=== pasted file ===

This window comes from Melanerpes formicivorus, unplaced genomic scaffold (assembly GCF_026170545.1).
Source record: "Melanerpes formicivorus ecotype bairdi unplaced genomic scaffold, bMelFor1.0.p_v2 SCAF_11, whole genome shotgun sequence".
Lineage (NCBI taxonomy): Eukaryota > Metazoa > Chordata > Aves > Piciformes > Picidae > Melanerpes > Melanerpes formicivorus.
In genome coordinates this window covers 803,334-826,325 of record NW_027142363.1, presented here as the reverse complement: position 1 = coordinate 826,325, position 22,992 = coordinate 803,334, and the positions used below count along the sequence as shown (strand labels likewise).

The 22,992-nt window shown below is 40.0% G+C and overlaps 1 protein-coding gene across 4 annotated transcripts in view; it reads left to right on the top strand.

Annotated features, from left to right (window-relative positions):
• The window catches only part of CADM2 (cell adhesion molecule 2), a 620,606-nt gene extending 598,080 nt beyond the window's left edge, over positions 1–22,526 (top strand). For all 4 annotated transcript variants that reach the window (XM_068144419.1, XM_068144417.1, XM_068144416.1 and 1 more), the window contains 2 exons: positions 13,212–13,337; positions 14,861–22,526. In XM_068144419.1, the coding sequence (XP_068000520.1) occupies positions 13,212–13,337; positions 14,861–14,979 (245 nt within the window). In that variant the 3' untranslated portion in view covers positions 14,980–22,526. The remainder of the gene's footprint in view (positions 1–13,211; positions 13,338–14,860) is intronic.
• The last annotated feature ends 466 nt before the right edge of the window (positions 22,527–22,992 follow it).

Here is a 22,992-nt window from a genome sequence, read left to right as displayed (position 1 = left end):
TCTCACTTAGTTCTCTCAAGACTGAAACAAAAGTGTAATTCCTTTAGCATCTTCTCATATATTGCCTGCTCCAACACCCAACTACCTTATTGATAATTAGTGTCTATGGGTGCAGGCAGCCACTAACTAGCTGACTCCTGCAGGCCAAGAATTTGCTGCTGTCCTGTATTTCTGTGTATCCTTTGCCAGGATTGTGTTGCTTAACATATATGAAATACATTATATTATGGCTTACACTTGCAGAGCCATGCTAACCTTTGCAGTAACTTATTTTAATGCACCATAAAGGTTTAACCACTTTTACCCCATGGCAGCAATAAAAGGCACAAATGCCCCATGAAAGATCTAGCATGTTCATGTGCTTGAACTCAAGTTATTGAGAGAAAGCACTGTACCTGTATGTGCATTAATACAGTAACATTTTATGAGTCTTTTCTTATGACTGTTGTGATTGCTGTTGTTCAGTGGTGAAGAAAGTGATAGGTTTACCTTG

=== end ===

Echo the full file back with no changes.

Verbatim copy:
This window comes from Melanerpes formicivorus, unplaced genomic scaffold (assembly GCF_026170545.1).
Source record: "Melanerpes formicivorus ecotype bairdi unplaced genomic scaffold, bMelFor1.0.p_v2 SCAF_11, whole genome shotgun sequence".
Lineage (NCBI taxonomy): Eukaryota > Metazoa > Chordata > Aves > Piciformes > Picidae > Melanerpes > Melanerpes formicivorus.
In genome coordinates this window covers 803,334-826,325 of record NW_027142363.1, presented here as the reverse complement: position 1 = coordinate 826,325, position 22,992 = coordinate 803,334, and the positions used below count along the sequence as shown (strand labels likewise).

The 22,992-nt window shown below is 40.0% G+C and overlaps 1 protein-coding gene across 4 annotated transcripts in view; it reads left to right on the top strand.

Annotated features, from left to right (window-relative positions):
• The window catches only part of CADM2 (cell adhesion molecule 2), a 620,606-nt gene extending 598,080 nt beyond the window's left edge, over positions 1–22,526 (top strand). For all 4 annotated transcript variants that reach the window (XM_068144419.1, XM_068144417.1, XM_068144416.1 and 1 more), the window contains 2 exons: positions 13,212–13,337; positions 14,861–22,526. In XM_068144419.1, the coding sequence (XP_068000520.1) occupies positions 13,212–13,337; positions 14,861–14,979 (245 nt within the window). In that variant the 3' untranslated portion in view covers positions 14,980–22,526. The remainder of the gene's footprint in view (positions 1–13,211; positions 13,338–14,860) is intronic.
• The last annotated feature ends 466 nt before the right edge of the window (positions 22,527–22,992 follow it).

Here is a 22,992-nt window from a genome sequence, read left to right as displayed (position 1 = left end):
TCTCACTTAGTTCTCTCAAGACTGAAACAAAAGTGTAATTCCTTTAGCATCTTCTCATATATTGCCTGCTCCAACACCCAACTACCTTATTGATAATTAGTGTCTATGGGTGCAGGCAGCCACTAACTAGCTGACTCCTGCAGGCCAAGAATTTGCTGCTGTCCTGTATTTCTGTGTATCCTTTGCCAGGATTGTGTTGCTTAACATATATGAAATACATTATATTATGGCTTACACTTGCAGAGCCATGCTAACCTTTGCAGTAACTTATTTTAATGCACCATAAAGGTTTAACCACTTTTACCCCATGGCAGCAATAAAAGGCACAAATGCCCCATGAAAGATCTAGCATGTTCATGTGCTTGAACTCAAGTTATTGAGAGAAAGCACTGTACCTGTATGTGCATTAATACAGTAACATTTTATGAGTCTTTTCTTATGACTGTTGTGATTGCTGTTGTTCAGTGGTGAAGAAAGTGATAGGTTTACCTTG